OLYMPIA — Community Transit leaders want to resurrect one of Washington’s least popular vehicle taxes to fund the return of Sunday and late-night bus service.
They are asking state lawmakers for the ability to seek voter approval for a 1 percent excise tax on motor vehicles.
Bills granting Community Transit the authority it seeks are wending through the House and Senate, and Monday, the transit agency’s chief executive along with supporters, argued their case to the House Transportation Committee.
This bill “allows us to put before our voters the question of whether they want to support our transit district with some revenue,” said Community Transit CEO Joyce Eleanor.
“Transit is key to Snohomish County,” said Rep. Marko Liias, D-Edmonds, author of legislation in the House.
Demand is rising, but Community Transit has been forced to cut routes because it lacks money, he said. This is an option which could reverse the trend in a significant way, he said.
A motor vehicle excise tax isn’t the most popular idea. Voters expressed their disdain for it in 1999 when they passed Initiative 695 to eliminate most of the car tab tax. While a court tossed out the measure as unconstitutional, lawmakers and then Gov. Gary Locke moved swiftly to pass a law wiping the tax from the books as voters desired.
Initiative 695 author Tim Eyman of Mukilteo cautioned lawmakers against pursuing this “totally corrupt” tax rejected by voters.
“I think this is very much a Pandora’s box of a revenue source,” he said. “Once you open up that door, you won’t be able to get off of it. It’s one voters have said no to over and over again.”
But Darrell Chapman of Edmonds, a union leader representing the Snohomish County Workforce Development Council, said he’s betting voters in the transit district won’t oppose it.
“It is a necessity to get our transit district fixed,” he testified to the House panel. “Give the Community Transit the authority to run a ballot measure and let the people decide. If they tell us no, we’ll look somewhere else, but I’ve got a funny feeling they’ll tell us yes.”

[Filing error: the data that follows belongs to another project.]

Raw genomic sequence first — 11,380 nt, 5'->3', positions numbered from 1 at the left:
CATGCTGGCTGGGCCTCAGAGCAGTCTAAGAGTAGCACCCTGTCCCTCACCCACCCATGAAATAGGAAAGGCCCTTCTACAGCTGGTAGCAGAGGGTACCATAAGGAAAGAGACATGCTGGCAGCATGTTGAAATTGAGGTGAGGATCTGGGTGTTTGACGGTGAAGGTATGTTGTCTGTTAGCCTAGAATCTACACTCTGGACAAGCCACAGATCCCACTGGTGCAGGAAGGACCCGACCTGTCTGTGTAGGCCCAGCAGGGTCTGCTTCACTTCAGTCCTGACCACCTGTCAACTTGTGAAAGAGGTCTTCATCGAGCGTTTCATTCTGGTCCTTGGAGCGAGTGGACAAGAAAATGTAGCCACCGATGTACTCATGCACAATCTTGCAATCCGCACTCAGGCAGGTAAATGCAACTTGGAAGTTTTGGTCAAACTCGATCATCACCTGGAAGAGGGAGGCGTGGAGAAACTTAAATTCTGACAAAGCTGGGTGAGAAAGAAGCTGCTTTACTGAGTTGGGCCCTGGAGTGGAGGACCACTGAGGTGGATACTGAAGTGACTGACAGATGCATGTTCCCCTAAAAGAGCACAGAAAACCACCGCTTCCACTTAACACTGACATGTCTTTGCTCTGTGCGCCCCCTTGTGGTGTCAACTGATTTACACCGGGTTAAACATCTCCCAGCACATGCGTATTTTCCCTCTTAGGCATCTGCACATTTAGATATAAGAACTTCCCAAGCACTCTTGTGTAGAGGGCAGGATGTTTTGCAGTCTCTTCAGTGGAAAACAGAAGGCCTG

This is the third straight year Community Transit is lobbying lawmakers for help in dealing with the effects of declining revenues and increasing demand for service.
The system relies on sales tax for about 60 percent of its income and fares for another 21 percent. When the recession hit in 2008, sales tax revenues tumbled and are far from returning to pre-recession levels.
In response, the transit district has raised fares three times, most recently Feb. 1. There also have been layoffs and a 37 percent cut in service, including elimination of buses on Sundays and holidays.
“We did everything we could to cut our budget before we cut service,” Eleanor told the House panel.
A 1 percent excise tax works out to $200 annually for a $20,000 vehicle and would generate an estimated $27.8 million a year for Community Transit, according to a fiscal analysis prepared by transportation committee staff.
The boundaries of the transit district encompass most of Snohomish County minus Everett.
“Would we go for the full 1 percent? Probably not,” Eleanor said.
Past lobbying efforts failed in Olympia partly because the agency wanted its board of directors to be able to impose a fee or tax without going to voters. This time they’ve adjusted their sights and made any increase contingent on voter approval.
Meanwhile, Community Transit could benefit from a $10 billion statewide transportation package proposed by House Democrats. That proposal, which faces an uncertain fate in the Legislature, could provide the transit agency with about $4.3 million a year, according to its authors.
It’s too soon to know if both the vehicle excise tax and transportation funding package will pass this session. Community Transit could benefit more with its own bill than as part of the statewide effort proposal.
“We’d be happy with either,” Eleanor said. “This (excise tax) bill is designed just for us. The public would know exactly what they’re voting on and for what.”
Jerry Cornfield: 360-352-8623; email@example.com.